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Using prizes to spur innovation and government savings

December 07, 2016 by Derek Khanna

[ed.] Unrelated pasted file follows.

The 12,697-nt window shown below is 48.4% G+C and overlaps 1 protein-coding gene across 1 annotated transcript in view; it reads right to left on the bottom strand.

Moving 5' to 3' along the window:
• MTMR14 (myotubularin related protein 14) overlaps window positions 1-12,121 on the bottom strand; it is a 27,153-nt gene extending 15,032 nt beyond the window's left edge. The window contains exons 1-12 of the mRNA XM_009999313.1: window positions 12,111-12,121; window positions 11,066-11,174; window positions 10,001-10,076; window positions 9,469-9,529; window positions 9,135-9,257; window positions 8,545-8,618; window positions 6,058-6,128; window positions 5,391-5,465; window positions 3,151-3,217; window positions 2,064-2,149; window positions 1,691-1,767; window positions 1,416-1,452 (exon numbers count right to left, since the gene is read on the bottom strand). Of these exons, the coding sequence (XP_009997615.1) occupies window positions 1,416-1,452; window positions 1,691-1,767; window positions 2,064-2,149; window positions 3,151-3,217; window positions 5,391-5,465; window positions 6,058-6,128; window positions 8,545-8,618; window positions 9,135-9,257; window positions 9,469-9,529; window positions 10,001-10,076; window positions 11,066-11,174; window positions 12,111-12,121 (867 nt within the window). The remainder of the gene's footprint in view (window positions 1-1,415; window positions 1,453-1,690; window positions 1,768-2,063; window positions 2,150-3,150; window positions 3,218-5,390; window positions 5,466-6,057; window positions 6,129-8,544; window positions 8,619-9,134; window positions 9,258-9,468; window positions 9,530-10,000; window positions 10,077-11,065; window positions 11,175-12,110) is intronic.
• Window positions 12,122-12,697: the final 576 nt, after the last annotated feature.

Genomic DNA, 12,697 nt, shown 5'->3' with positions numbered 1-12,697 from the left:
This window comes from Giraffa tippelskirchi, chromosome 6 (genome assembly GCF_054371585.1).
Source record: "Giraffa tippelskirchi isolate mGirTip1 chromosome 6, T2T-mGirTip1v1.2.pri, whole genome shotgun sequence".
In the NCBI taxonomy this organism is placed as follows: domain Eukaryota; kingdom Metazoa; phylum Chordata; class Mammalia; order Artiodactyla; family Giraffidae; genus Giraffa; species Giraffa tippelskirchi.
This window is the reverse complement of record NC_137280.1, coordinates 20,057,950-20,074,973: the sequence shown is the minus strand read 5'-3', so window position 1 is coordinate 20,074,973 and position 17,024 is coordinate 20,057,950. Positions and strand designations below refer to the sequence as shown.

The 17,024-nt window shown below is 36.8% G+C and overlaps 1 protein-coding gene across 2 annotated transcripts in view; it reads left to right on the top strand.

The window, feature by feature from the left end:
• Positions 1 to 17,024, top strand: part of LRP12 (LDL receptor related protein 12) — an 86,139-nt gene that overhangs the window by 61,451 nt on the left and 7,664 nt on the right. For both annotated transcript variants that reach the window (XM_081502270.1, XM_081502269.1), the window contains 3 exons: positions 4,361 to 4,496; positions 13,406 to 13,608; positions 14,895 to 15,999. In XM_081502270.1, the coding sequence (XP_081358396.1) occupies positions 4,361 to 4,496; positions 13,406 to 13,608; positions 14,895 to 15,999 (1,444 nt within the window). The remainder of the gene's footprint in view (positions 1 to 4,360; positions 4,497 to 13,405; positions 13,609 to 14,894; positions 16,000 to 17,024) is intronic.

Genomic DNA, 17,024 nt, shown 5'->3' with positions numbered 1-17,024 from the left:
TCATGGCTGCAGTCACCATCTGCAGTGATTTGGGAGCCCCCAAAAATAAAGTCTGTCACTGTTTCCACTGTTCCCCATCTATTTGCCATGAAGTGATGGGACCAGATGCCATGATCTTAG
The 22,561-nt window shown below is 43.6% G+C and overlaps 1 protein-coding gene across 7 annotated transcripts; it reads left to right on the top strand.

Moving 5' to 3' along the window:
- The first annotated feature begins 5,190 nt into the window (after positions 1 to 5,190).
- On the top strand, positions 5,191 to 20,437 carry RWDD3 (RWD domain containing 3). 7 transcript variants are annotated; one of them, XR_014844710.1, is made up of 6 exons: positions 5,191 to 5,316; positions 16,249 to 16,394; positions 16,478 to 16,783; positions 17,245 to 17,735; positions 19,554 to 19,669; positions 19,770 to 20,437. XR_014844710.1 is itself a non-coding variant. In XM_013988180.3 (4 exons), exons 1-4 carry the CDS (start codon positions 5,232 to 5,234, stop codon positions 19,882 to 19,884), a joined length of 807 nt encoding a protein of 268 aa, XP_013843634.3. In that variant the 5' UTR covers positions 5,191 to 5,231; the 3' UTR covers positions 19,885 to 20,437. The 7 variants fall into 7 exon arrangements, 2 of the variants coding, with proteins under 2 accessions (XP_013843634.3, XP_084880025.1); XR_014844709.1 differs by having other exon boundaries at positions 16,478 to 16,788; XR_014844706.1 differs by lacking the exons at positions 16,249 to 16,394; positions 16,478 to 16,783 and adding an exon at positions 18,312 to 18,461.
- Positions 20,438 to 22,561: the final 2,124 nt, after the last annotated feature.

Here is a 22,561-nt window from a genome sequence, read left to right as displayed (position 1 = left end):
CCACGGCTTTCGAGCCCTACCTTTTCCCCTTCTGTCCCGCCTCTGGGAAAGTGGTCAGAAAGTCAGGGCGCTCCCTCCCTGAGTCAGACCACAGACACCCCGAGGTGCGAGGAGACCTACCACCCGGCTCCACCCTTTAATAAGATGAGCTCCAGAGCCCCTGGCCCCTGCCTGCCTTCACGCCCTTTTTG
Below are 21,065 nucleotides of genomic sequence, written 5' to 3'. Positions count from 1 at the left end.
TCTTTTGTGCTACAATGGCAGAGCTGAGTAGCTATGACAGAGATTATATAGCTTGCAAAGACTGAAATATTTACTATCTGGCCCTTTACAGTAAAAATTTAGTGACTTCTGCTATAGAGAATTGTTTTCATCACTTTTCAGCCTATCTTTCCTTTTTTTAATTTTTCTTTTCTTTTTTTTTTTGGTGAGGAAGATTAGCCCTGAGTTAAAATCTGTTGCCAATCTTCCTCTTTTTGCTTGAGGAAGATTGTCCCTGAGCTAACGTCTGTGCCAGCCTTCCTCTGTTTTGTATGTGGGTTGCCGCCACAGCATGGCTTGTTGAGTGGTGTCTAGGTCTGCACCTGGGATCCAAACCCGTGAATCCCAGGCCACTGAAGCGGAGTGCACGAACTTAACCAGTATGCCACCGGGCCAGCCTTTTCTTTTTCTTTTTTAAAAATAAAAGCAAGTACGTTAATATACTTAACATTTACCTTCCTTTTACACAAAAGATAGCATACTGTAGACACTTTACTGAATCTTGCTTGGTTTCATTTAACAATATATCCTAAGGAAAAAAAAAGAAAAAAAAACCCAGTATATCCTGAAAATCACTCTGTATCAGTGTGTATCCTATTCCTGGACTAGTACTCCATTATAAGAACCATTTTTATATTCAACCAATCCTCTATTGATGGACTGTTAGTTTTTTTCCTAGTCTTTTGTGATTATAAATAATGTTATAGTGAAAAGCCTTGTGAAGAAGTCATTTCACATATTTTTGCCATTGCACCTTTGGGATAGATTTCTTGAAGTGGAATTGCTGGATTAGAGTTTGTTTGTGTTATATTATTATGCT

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In myriad sectors of the U.S. economy, from military technology to medical care, the federal government serves as the single-largest spender. As such, many of the innovations, inventions and discoveries that could propel economic growth in the future also would have a direct and measurable impact on federal spending. To offer an incentive to research and development that yields significant taxpayer savings, we propose an “innovation savings program” that would serve as an alternative to the traditional patent system. The program would reward teams or individuals who develop discoveries or technologies that produce federal budget savings. In effect, a portion of those savings would be set aside for the discoverers. To be eligible for these rewards, the researchers and inventors would not receive patents on their discoveries or processes. This perpetual, self-funded federal prize system would be based, in part, on the successful False Claims Act and Medicare Recovery Audit programs. Payouts would be administered by an independent or executive agency, verified by the Government Accountability Office and overseen by Congress to ensure fair and effective implementation. New technologies developed through this process would be available immediately for generic commercialization, free of royalty fees. This could encourage innovation in sectors where patents and traditional research spending have lagged, while also bringing those innovations to market more quickly and affordably. Prize systems of this type have been in operation in the United States for more than 150 years, in the form of the False Claims Act, and date back to “qui tam” actions from the 13th century, thus predating the patent system by several hundred years.